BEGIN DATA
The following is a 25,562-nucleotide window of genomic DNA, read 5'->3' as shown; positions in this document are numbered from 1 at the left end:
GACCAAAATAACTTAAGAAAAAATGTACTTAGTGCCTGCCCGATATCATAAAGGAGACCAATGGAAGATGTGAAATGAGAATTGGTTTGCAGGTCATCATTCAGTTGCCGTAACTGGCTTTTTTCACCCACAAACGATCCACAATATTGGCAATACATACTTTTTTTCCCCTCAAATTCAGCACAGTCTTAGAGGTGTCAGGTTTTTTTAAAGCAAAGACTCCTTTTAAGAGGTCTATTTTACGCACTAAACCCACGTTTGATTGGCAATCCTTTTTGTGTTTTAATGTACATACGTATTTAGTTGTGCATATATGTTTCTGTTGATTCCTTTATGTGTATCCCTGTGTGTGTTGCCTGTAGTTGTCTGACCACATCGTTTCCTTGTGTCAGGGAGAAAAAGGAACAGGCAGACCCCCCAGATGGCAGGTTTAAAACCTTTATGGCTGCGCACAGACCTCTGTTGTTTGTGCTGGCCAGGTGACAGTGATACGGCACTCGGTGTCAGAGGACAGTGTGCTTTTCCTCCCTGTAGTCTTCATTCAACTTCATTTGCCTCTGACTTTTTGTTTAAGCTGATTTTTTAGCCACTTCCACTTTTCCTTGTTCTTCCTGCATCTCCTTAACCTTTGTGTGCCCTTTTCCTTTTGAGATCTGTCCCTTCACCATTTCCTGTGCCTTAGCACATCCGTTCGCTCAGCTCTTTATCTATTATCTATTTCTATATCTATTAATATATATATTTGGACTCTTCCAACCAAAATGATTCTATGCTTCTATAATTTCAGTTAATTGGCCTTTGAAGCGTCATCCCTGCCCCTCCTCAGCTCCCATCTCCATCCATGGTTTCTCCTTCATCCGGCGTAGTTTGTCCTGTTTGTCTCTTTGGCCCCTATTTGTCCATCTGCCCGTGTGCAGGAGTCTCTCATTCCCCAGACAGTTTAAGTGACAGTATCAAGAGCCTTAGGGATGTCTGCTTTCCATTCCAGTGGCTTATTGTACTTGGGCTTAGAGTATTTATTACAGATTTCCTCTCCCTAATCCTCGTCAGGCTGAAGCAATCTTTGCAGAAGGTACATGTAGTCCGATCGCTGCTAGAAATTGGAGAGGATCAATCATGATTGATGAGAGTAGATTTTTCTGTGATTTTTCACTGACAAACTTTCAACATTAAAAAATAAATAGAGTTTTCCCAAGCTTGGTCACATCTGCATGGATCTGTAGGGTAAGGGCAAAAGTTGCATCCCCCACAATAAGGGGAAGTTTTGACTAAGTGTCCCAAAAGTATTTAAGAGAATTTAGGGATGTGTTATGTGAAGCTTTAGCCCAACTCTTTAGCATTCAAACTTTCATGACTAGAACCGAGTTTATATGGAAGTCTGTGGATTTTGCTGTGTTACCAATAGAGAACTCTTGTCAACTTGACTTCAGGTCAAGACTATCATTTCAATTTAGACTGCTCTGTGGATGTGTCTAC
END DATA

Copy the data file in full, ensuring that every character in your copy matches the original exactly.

The following is a 25,562-nucleotide window of genomic DNA, read 5'->3' as shown; positions in this document are numbered from 1 at the left end:
GACCAAAATAACTTAAGAAAAAATGTACTTAGTGCCTGCCCGATATCATAAAGGAGACCAATGGAAGATGTGAAATGAGAATTGGTTTGCAGGTCATCATTCAGTTGCCGTAACTGGCTTTTTTCACCCACAAACGATCCACAATATTGGCAATACATACTTTTTTTCCCCTCAAATTCAGCACAGTCTTAGAGGTGTCAGGTTTTTTTAAAGCAAAGACTCCTTTTAAGAGGTCTATTTTACGCACTAAACCCACGTTTGATTGGCAATCCTTTTTGTGTTTTAATGTACATACGTATTTAGTTGTGCATATATGTTTCTGTTGATTCCTTTATGTGTATCCCTGTGTGTGTTGCCTGTAGTTGTCTGACCACATCGTTTCCTTGTGTCAGGGAGAAAAAGGAACAGGCAGACCCCCCAGATGGCAGGTTTAAAACCTTTATGGCTGCGCACAGACCTCTGTTGTTTGTGCTGGCCAGGTGACAGTGATACGGCACTCGGTGTCAGAGGACAGTGTGCTTTTCCTCCCTGTAGTCTTCATTCAACTTCATTTGCCTCTGACTTTTTGTTTAAGCTGATTTTTTAGCCACTTCCACTTTTCCTTGTTCTTCCTGCATCTCCTTAACCTTTGTGTGCCCTTTTCCTTTTGAGATCTGTCCCTTCACCATTTCCTGTGCCTTAGCACATCCGTTCGCTCAGCTCTTTATCTATTATCTATTTCTATATCTATTAATATATATATTTGGACTCTTCCAACCAAAATGATTCTATGCTTCTATAATTTCAGTTAATTGGCCTTTGAAGCGTCATCCCTGCCCCTCCTCAGCTCCCATCTCCATCCATGGTTTCTCCTTCATCCGGCGTAGTTTGTCCTGTTTGTCTCTTTGGCCCCTATTTGTCCATCTGCCCGTGTGCAGGAGTCTCTCATTCCCCAGACAGTTTAAGTGACAGTATCAAGAGCCTTAGGGATGTCTGCTTTCCATTCCAGTGGCTTATTGTACTTGGGCTTAGAGTATTTATTACAGATTTCCTCTCCCTAATCCTCGTCAGGCTGAAGCAATCTTTGCAGAAGGTACATGTAGTCCGATCGCTGCTAGAAATTGGAGAGGATCAATCATGATTGATGAGAGTAGATTTTTCTGTGATTTTTCACTGACAAACTTTCAACATTAAAAAATAAATAGAGTTTTCCCAAGCTTGGTCACATCTGCATGGATCTGTAGGGTAAGGGCAAAAGTTGCATCCCCCACAATAAGGGGAAGTTTTGACTAAGTGTCCCAAAAGTATTTAAGAGAATTTAGGGATGTGTTATGTGAAGCTTTAGCCCAACTCTTTAGCATTCAAACTTTCATGACTAGAACCGAGTTTATATGGAAGTCTGTGGATTTTGCTGTGTTACCAATAGAGAACTCTTGTCAACTTGACTTCAGGTCAAGACTATCATTTCAATTTAGACTGCTCTGTGGATGTGTCTAC